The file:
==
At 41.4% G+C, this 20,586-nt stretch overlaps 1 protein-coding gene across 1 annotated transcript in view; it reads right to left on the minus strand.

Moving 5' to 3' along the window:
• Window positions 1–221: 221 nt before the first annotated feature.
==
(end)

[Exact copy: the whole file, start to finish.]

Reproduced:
At 41.4% G+C, this 20,586-nt stretch overlaps 1 protein-coding gene across 1 annotated transcript in view; it reads right to left on the minus strand.

Moving 5' to 3' along the window:
• Window positions 1–221: 221 nt before the first annotated feature.